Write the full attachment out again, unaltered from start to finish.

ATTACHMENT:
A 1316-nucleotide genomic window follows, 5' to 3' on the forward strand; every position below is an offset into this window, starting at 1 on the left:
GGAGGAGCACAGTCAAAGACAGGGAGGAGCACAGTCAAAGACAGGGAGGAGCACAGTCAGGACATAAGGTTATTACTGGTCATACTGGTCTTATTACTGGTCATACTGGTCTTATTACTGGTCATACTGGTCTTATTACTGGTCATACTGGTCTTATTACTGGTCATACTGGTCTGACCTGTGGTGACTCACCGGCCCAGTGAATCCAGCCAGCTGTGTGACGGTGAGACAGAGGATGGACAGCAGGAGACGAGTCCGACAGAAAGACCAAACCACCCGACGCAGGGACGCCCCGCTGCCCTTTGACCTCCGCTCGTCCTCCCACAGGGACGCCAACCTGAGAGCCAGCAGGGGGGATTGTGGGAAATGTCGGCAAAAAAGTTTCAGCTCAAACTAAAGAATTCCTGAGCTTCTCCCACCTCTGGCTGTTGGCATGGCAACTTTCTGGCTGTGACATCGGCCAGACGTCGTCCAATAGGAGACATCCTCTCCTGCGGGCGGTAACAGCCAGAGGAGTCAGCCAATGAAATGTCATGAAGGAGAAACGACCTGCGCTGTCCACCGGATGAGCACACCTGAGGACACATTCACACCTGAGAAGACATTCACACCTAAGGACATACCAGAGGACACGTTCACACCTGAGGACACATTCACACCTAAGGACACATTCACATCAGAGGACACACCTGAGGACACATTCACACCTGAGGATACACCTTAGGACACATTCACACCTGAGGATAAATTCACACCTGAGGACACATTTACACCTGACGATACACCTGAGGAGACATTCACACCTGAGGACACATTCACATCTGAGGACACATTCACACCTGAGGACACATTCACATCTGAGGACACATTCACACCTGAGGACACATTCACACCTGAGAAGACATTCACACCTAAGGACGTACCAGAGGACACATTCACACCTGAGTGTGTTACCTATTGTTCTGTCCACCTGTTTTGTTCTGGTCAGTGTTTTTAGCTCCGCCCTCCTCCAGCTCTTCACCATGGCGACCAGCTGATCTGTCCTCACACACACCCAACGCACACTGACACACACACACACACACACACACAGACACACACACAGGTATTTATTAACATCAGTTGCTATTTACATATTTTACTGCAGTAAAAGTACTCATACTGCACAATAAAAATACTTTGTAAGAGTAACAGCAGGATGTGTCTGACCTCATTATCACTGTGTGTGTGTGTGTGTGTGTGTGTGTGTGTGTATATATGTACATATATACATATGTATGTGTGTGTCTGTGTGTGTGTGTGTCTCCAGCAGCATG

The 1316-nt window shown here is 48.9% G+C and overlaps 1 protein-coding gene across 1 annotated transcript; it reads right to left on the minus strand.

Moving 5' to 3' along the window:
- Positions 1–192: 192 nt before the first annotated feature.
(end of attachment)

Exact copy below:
A 1316-nucleotide genomic window follows, 5' to 3' on the forward strand; every position below is an offset into this window, starting at 1 on the left:
GGAGGAGCACAGTCAAAGACAGGGAGGAGCACAGTCAAAGACAGGGAGGAGCACAGTCAGGACATAAGGTTATTACTGGTCATACTGGTCTTATTACTGGTCATACTGGTCTTATTACTGGTCATACTGGTCTTATTACTGGTCATACTGGTCTTATTACTGGTCATACTGGTCTGACCTGTGGTGACTCACCGGCCCAGTGAATCCAGCCAGCTGTGTGACGGTGAGACAGAGGATGGACAGCAGGAGACGAGTCCGACAGAAAGACCAAACCACCCGACGCAGGGACGCCCCGCTGCCCTTTGACCTCCGCTCGTCCTCCCACAGGGACGCCAACCTGAGAGCCAGCAGGGGGGATTGTGGGAAATGTCGGCAAAAAAGTTTCAGCTCAAACTAAAGAATTCCTGAGCTTCTCCCACCTCTGGCTGTTGGCATGGCAACTTTCTGGCTGTGACATCGGCCAGACGTCGTCCAATAGGAGACATCCTCTCCTGCGGGCGGTAACAGCCAGAGGAGTCAGCCAATGAAATGTCATGAAGGAGAAACGACCTGCGCTGTCCACCGGATGAGCACACCTGAGGACACATTCACACCTGAGAAGACATTCACACCTAAGGACATACCAGAGGACACGTTCACACCTGAGGACACATTCACACCTAAGGACACATTCACATCAGAGGACACACCTGAGGACACATTCACACCTGAGGATACACCTTAGGACACATTCACACCTGAGGATAAATTCACACCTGAGGACACATTTACACCTGACGATACACCTGAGGAGACATTCACACCTGAGGACACATTCACATCTGAGGACACATTCACACCTGAGGACACATTCACATCTGAGGACACATTCACACCTGAGGACACATTCACACCTGAGAAGACATTCACACCTAAGGACGTACCAGAGGACACATTCACACCTGAGTGTGTTACCTATTGTTCTGTCCACCTGTTTTGTTCTGGTCAGTGTTTTTAGCTCCGCCCTCCTCCAGCTCTTCACCATGGCGACCAGCTGATCTGTCCTCACACACACCCAACGCACACTGACACACACACACACACACACACACAGACACACACACAGGTATTTATTAACATCAGTTGCTATTTACATATTTTACTGCAGTAAAAGTACTCATACTGCACAATAAAAATACTTTGTAAGAGTAACAGCAGGATGTGTCTGACCTCATTATCACTGTGTGTGTGTGTGTGTGTGTGTGTGTGTGTGTATATATGTACATATATACATATGTATGTGTGTGTCTGTGTGTGTGTGTGTCTCCAGCAGCATG

The 1316-nt window shown here is 48.9% G+C and overlaps 1 protein-coding gene across 1 annotated transcript; it reads right to left on the minus strand.

Moving 5' to 3' along the window:
- Positions 1–192: 192 nt before the first annotated feature.